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National framework for action to prevent alcohol-related family violence



Foundation for Alcohol Research and Education (FARE)


In recent years, Australian governments have committed to taking action to reduce family violence. This is exemplified by the National Plan to Reduce Violence against Women and their Children 2010-2022 (National Plan), the first time that governments committed to coordinated action. Australian governments have also undertaken to protect children through the National Framework for Protecting Australia’s Children 2009-2020: Protecting Children is Everyone’s Business.

Governments should be congratulated for taking these steps towards addressing family violence. However, these plans rarely consider alcohol and its contribution to family violence. Most also stop well short of outlining specific actions to reduce alcohol-related family violence and none include a focus on primary prevention initiatives that target the physical availability, economic availability or promotion of alcohol. This is a significant failing of Australia’s response to family violence to date and needs to change.

This National framework for action to prevent alcohol-related family violence (Framework) is that change. The Framework focuses on this crucial gap by highlighting why action must be taken to prevent alcohol-related family violence.

The Framework proposes policies and programs that Australian governments can implement which will have a real and tangible impact on preventing and reducing alcohol-related family violence.


Alcohol’s involvement in family violence

Alcohol is a significant contributor to family violence in Australia. In just one year (2011) there were 29,684 incidents of alcohol-related family violence in New South Wales, Victoria, Western Australia and the Northern Territory.

Alcohol-related family violence accounts for between 23 per cent and 65 per cent of all family violence incidents reported to police. Between 2002-03 and 2011-12, 36 per cent of perpetrators of intimate partner homicides used alcohol. Alcohol is also implicated in 15 to 47 per cent of child protection cases.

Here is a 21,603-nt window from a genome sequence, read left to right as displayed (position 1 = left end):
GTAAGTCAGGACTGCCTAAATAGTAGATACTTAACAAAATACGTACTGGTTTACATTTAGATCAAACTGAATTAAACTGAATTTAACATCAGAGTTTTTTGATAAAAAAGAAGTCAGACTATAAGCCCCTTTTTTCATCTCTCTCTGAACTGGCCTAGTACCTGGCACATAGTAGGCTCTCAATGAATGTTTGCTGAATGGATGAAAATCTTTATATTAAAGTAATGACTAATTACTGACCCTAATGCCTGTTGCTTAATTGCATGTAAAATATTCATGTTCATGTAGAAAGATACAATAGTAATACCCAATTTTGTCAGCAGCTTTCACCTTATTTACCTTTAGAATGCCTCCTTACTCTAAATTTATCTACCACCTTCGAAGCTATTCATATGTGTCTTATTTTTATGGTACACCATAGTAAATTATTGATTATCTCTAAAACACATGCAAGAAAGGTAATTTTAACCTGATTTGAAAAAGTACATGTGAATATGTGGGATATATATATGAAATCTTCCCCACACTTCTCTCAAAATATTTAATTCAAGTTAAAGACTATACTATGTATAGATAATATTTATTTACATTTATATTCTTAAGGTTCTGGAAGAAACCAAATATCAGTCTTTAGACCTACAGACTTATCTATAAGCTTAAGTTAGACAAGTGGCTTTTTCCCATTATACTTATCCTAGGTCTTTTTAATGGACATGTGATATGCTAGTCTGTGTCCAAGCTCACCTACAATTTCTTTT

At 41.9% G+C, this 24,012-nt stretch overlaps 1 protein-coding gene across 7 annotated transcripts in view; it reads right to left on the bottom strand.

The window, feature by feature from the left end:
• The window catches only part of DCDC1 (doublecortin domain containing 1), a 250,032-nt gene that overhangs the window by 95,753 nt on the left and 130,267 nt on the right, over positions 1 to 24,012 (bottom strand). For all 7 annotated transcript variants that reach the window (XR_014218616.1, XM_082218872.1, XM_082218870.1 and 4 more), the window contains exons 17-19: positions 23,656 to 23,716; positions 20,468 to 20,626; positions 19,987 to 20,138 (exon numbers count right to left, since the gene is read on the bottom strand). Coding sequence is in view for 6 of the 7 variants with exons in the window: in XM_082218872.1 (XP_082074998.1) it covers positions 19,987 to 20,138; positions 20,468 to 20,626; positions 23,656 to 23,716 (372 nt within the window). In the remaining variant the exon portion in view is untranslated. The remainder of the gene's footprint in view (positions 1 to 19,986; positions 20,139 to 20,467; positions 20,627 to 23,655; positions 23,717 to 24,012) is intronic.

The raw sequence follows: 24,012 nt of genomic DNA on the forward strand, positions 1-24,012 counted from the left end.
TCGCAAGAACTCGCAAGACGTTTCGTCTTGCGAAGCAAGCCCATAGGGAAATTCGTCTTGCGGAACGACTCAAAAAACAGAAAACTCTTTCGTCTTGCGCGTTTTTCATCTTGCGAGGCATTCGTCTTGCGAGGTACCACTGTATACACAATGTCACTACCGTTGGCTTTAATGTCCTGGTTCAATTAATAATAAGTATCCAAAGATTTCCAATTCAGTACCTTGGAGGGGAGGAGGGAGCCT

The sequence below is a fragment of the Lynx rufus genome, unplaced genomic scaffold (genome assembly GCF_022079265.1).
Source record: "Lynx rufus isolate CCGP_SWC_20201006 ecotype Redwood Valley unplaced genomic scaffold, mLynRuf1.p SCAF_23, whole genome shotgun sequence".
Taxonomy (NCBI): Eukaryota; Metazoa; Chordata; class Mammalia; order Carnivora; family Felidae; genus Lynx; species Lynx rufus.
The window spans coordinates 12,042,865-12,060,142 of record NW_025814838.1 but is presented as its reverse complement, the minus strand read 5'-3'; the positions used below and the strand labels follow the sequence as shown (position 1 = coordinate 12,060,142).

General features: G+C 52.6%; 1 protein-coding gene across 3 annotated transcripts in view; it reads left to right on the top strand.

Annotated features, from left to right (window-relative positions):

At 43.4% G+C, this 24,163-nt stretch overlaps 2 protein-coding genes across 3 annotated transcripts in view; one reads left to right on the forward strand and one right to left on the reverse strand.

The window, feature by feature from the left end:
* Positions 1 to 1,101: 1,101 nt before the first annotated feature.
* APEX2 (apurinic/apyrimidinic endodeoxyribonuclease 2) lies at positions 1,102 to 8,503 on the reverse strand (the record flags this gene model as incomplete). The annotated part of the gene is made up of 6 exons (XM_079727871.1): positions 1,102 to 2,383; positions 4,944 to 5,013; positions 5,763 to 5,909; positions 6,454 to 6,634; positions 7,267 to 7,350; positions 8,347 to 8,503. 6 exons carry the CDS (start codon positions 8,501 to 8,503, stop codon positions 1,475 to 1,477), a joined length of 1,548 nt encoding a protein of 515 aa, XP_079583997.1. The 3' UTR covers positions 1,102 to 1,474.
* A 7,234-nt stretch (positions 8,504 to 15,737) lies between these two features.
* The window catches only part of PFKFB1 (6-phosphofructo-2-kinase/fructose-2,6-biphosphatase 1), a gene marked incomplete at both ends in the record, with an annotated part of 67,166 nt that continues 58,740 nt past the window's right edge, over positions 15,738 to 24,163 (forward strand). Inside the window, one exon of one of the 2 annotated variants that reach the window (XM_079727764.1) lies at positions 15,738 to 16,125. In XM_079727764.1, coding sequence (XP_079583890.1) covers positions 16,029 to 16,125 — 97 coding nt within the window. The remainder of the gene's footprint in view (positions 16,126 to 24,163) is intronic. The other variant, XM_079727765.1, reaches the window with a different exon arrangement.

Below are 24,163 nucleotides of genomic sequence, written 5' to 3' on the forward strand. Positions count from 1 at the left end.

Overview of the Framework priority areas

The Framework puts forward 20 actions to prevent alcohol-related family violence across four priority areas. These policies and programs have been developed following an extensive review of the evidence and consultation with experts from the family violence, child protection and public health sectors. The Framework uses a public health model of prevention as its foundation and clearly identifies areas for action in each priority area to guide the work to be undertaken by Australian governments.

  1. Introduce whole of community action to prevent family violence.
  2. Assist people most at risk of family violence through early identification and support.
  3. Provide support for people affected by family violence and protect them from future harm.
  4. Continue to build the evidence-base by investing in data collection and evaluation.


View a summary of the National Framework

View the full report

Coverage of the launch event

Follow the conversation on Twitter at #PreventAlcFV

Rosie Batty says alcohol and family violence must be addressed

Assistant Minister for Health the Hon Fiona Nash MP: Stopping family violence is a national priority

Leader of the Opposition the Hon Bill Shorten MP: We can put an end to family violence

Leader of the Australian Greens Senator Richard Di Natale: We can’t ignore alcohol’s contribution to domestic violence

FARE Chief Executive Michael Thorn: Australia’s inadequate response to family violence

Media release: Governments urged to act on alcohol-related family violence

Recent research papers

FARE continues to fund and undertake research that contributes to the knowledge-base about alcohol harms and strategies to reduce them.

This research is used to inform our approach to evidence-based alcohol policy development, ensuring that the solutions we are advocating for are informed by research. FARE’s research is also often quoted by governments, other not-for-profit organisations and researchers in public discussions about alcohol, demonstrating that FARE is seen as a leading source of information.

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